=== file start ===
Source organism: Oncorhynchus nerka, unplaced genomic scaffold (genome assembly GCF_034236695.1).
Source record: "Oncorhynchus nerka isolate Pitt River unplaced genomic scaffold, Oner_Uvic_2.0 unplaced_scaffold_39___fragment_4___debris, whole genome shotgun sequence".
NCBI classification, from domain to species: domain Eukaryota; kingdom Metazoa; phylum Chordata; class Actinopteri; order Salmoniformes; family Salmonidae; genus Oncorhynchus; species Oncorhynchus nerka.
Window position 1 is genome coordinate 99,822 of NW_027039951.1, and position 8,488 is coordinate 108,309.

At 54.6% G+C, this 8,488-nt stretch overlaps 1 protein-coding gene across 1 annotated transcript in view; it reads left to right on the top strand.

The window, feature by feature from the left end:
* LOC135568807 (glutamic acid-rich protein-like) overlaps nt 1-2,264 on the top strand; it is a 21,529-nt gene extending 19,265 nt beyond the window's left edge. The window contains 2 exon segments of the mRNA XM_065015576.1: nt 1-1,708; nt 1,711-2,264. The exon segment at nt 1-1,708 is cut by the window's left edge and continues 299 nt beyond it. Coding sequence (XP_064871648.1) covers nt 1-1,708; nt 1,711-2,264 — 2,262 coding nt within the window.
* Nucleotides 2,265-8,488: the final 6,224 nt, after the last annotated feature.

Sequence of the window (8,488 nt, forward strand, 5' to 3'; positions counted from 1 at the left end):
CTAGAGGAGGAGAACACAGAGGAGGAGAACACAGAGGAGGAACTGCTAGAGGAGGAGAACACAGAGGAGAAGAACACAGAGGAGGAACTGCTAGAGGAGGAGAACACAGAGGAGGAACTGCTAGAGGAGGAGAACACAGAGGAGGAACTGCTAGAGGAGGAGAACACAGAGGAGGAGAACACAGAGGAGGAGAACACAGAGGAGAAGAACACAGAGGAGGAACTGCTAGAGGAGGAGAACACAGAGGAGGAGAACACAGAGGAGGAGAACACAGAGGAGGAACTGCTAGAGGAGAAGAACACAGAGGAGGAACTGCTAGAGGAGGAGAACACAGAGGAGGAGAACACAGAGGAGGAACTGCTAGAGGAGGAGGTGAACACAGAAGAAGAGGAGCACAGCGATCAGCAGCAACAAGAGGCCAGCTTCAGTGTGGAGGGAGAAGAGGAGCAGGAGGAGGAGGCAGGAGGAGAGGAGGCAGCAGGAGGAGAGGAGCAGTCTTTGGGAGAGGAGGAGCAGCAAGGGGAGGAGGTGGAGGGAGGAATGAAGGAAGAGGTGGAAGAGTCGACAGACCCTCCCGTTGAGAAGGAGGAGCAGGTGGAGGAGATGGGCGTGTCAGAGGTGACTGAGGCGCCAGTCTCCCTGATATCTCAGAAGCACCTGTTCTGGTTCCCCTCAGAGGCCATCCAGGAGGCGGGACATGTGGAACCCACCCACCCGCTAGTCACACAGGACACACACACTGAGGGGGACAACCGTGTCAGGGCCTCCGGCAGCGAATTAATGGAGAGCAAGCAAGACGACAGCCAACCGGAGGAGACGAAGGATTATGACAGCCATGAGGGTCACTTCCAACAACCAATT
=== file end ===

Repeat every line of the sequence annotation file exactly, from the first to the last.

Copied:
Source organism: Oncorhynchus nerka, unplaced genomic scaffold (genome assembly GCF_034236695.1).
Source record: "Oncorhynchus nerka isolate Pitt River unplaced genomic scaffold, Oner_Uvic_2.0 unplaced_scaffold_39___fragment_4___debris, whole genome shotgun sequence".
NCBI classification, from domain to species: domain Eukaryota; kingdom Metazoa; phylum Chordata; class Actinopteri; order Salmoniformes; family Salmonidae; genus Oncorhynchus; species Oncorhynchus nerka.
Window position 1 is genome coordinate 99,822 of NW_027039951.1, and position 8,488 is coordinate 108,309.

At 54.6% G+C, this 8,488-nt stretch overlaps 1 protein-coding gene across 1 annotated transcript in view; it reads left to right on the top strand.

The window, feature by feature from the left end:
* LOC135568807 (glutamic acid-rich protein-like) overlaps nt 1-2,264 on the top strand; it is a 21,529-nt gene extending 19,265 nt beyond the window's left edge. The window contains 2 exon segments of the mRNA XM_065015576.1: nt 1-1,708; nt 1,711-2,264. The exon segment at nt 1-1,708 is cut by the window's left edge and continues 299 nt beyond it. Coding sequence (XP_064871648.1) covers nt 1-1,708; nt 1,711-2,264 — 2,262 coding nt within the window.
* Nucleotides 2,265-8,488: the final 6,224 nt, after the last annotated feature.

Sequence of the window (8,488 nt, forward strand, 5' to 3'; positions counted from 1 at the left end):
CTAGAGGAGGAGAACACAGAGGAGGAGAACACAGAGGAGGAACTGCTAGAGGAGGAGAACACAGAGGAGAAGAACACAGAGGAGGAACTGCTAGAGGAGGAGAACACAGAGGAGGAACTGCTAGAGGAGGAGAACACAGAGGAGGAACTGCTAGAGGAGGAGAACACAGAGGAGGAGAACACAGAGGAGGAGAACACAGAGGAGAAGAACACAGAGGAGGAACTGCTAGAGGAGGAGAACACAGAGGAGGAGAACACAGAGGAGGAGAACACAGAGGAGGAACTGCTAGAGGAGAAGAACACAGAGGAGGAACTGCTAGAGGAGGAGAACACAGAGGAGGAGAACACAGAGGAGGAACTGCTAGAGGAGGAGGTGAACACAGAAGAAGAGGAGCACAGCGATCAGCAGCAACAAGAGGCCAGCTTCAGTGTGGAGGGAGAAGAGGAGCAGGAGGAGGAGGCAGGAGGAGAGGAGGCAGCAGGAGGAGAGGAGCAGTCTTTGGGAGAGGAGGAGCAGCAAGGGGAGGAGGTGGAGGGAGGAATGAAGGAAGAGGTGGAAGAGTCGACAGACCCTCCCGTTGAGAAGGAGGAGCAGGTGGAGGAGATGGGCGTGTCAGAGGTGACTGAGGCGCCAGTCTCCCTGATATCTCAGAAGCACCTGTTCTGGTTCCCCTCAGAGGCCATCCAGGAGGCGGGACATGTGGAACCCACCCACCCGCTAGTCACACAGGACACACACACTGAGGGGGACAACCGTGTCAGGGCCTCCGGCAGCGAATTAATGGAGAGCAAGCAAGACGACAGCCAACCGGAGGAGACGAAGGATTATGACAGCCATGAGGGTCACTTCCAACAACCAATT